Some are physically addicted and others are psychologically addicted
by Ned Wicker
There is ALWAYS hope!
Who gets addicted? Sounds like a silly question, but it’s an important one. What is your addiction? Is it a substance like alcohol or double cheeseburgers? Is it gambling, or professional success? Is it athletic activities, or is it indulging in some creature comfort?
All of us are Body, Mind, and Spirit
To understand types of addiction, we need to accept the fact we are all body, mind and spirit, and all three aspects of the human condition come into play when discussing the subject of addiction. If you accept that fact, then you can understand that addiction is as much about the spirit as it is about the mind and body.
That is why Alcoholics Anonymous came to the conclusion in the 1930’s that a spiritual solution was necessary to overcome the addiction to alcohol. Addiction is a chronic condition, a disease of the brain, which manifests itself in a variety of physical ways to be sure, but there is no cure. Other chronic diseases have their own physical characteristics, but addiction really does involve the entire person.
Brain is tricked
In order for addiction to develop, the brain has to be tricked into thinking that it needs a substance in order to function “normally,” and the absence of that substance is cause for alarm. For example, one of the criteria for addiction is dependence.
Something might not necessarily be physically addictive, but psychologically addictive. That is the brain wanting the drug. You’ve often heard someone say, “I need a drink,” in response to a difficult situation. That’s an example. They think they need the drink in order to calm themselves and collect their thoughts. Some types of addiction trick the brain more than others.
That would also serve as an example of drug abuse, which is making a conscious decision to use a drug inappropriately. While it is not uncommon for people to take a drink, if that drink becomes “necessary” or if taking the drink is a prerequisite to action, that’s abuse. You should be able to cope with stress and solve your problems without the drug.
What is abuse?
Let’s back up for a second. Abuse is using the drug for something other than its intended legal or medicinal purpose. Having a drink is fine, getting drunk is not a good choice. Taking Vicodin as prescribed by your physician will help you deal with pain, but taking too many pills, or taking them too often, is abuse.
Addiction, on the other hand, is not being able to make that choice whether or not to take the drug. Addicts must take the drug. They might say they can quit, they might even claim they are cutting down, but in truth they can’t.
So, abuse is making a bad choice. Addiction is when you lose the ability to choose. That is why addicts can literally use until they overdose, or until their bodies quit. My friend Joe Herzanek, author of “Why Don’t They Just Quit?” calls it suicide by the installment plan.Many types of addiction lead death.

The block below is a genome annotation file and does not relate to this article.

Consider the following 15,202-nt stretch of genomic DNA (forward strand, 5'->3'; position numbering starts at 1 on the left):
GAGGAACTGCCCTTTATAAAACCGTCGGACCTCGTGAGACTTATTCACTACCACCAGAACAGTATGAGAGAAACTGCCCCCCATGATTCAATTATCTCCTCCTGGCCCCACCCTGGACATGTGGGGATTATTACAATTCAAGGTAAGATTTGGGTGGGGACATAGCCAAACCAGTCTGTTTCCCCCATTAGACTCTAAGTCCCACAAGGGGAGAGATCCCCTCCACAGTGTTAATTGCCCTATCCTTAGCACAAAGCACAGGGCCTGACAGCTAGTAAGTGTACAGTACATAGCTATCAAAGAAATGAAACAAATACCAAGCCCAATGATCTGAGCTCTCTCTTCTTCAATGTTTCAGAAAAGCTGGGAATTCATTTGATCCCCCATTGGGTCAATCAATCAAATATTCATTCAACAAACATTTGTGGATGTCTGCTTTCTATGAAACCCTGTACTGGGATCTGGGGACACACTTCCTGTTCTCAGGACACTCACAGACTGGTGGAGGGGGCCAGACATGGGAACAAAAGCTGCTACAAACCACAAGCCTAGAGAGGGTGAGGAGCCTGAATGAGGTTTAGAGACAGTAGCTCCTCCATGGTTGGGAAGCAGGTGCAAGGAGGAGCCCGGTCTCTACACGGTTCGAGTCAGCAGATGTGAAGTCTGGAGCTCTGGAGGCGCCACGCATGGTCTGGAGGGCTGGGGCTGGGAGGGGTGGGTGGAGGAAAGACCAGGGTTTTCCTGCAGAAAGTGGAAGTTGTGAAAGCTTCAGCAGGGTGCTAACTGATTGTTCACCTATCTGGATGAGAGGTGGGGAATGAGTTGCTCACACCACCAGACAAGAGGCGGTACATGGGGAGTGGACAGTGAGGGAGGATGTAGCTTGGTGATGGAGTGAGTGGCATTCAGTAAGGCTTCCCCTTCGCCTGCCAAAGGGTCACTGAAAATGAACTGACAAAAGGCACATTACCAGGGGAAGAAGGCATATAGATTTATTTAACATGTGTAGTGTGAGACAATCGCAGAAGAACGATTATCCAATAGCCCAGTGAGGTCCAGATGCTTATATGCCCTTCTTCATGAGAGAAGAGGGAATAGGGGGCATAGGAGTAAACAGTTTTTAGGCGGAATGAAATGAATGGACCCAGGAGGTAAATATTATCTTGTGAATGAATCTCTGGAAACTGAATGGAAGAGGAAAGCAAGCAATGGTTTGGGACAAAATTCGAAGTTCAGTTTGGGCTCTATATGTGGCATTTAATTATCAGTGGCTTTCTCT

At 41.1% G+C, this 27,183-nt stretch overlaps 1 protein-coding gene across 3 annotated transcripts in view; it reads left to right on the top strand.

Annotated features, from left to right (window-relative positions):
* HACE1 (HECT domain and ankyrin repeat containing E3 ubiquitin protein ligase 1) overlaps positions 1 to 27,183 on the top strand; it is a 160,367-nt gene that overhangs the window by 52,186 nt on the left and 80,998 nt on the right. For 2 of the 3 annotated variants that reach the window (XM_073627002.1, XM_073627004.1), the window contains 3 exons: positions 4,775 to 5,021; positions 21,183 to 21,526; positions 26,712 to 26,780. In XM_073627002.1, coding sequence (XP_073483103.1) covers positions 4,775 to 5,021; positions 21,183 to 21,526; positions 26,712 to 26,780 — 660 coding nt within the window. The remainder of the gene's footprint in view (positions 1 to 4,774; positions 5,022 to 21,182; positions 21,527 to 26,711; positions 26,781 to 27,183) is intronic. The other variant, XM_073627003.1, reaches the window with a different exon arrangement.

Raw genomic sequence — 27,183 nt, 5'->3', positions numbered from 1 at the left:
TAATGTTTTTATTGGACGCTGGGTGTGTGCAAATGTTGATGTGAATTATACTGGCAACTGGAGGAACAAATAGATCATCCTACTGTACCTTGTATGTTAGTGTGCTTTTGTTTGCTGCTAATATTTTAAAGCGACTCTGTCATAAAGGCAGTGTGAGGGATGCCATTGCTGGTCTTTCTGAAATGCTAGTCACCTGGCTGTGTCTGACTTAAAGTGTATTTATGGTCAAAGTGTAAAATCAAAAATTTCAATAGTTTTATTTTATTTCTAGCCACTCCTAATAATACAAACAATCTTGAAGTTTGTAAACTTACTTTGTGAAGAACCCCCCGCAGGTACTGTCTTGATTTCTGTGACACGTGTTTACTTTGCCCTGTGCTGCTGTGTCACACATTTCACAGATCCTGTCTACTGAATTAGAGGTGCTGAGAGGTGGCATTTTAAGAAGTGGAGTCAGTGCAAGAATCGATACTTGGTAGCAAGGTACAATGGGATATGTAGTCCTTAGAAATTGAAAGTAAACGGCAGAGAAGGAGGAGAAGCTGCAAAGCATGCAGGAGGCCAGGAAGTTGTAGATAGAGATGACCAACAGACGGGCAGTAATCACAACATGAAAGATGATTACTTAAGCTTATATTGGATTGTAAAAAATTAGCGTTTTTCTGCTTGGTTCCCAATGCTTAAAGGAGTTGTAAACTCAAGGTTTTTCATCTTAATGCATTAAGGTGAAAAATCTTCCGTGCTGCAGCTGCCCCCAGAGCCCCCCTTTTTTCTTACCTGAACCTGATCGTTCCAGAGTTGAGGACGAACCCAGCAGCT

Tolerance and/or withdrawal, using more than intended
Regardless of the type of addiction, three or more of the following must be in play for the person to be considered “addicted”: tolerance, withdrawal, using the substance for longer periods and in amounts greater than intended, much time spent trying to obtain the substance, sacrifice of social or recreational or occupational activities in order to use the drug, continued use despite knowing problems caused by the substance, inability to stop. Need more and more of the drug
When people take a drug over a period of time they can develop a tolerance to it, meaning that they will need to use more to achieve the same effect. This brain dis-regulation clouds judgment and accounts for why addicts can’t stop “cold turkey” on their own without help.
Types of addiction that cause physical addiction is when the body needs the drug to feel “normal” and if the person does not get the drug, they suffer withdrawal symptoms. An alcoholic might need to take a drink the first thing in the morning, because they feel “sick.” Cocaine addicts crave their drug of choice, a desire so intense that they will sometimes do whatever is necessary to get it, regardless of the consequences. They can’t just quit, they need to use their drug.
Addictions can be impulsive behaviors
Some addictions are compulsive behaviors. They don’t require a substance. For example, gambling, or computer games, or pornography or “shop till you drop.” Granted, some of these are regular behaviors, but people will always push the limits of any behavior, so they suddenly find themselves in trouble and can’t quit.
Treatment does help!
Regardless of type, addictions can be treated and there are treatment centers for just about any condition. The sad reality is that addicts may not want treatment. They may think they can control their behaviors, or offer their own solutions, or they just don’t think they have a problem at all. Because we are body, mind and spirit, and because we are all inter connected, addiction is a family disease.
Think of it, addiction impacts every member of the family and because of that all members of the family need treatment, not just the addict. In order to recover, addicts need not only treatment, but the right kind of support to help them live a healthy and productive life.
There is always hope.
Whether it is a psychological addiction, or a physical addiction, there is treatment and hope. People do recover and enjoy life regardless of the types of addiction.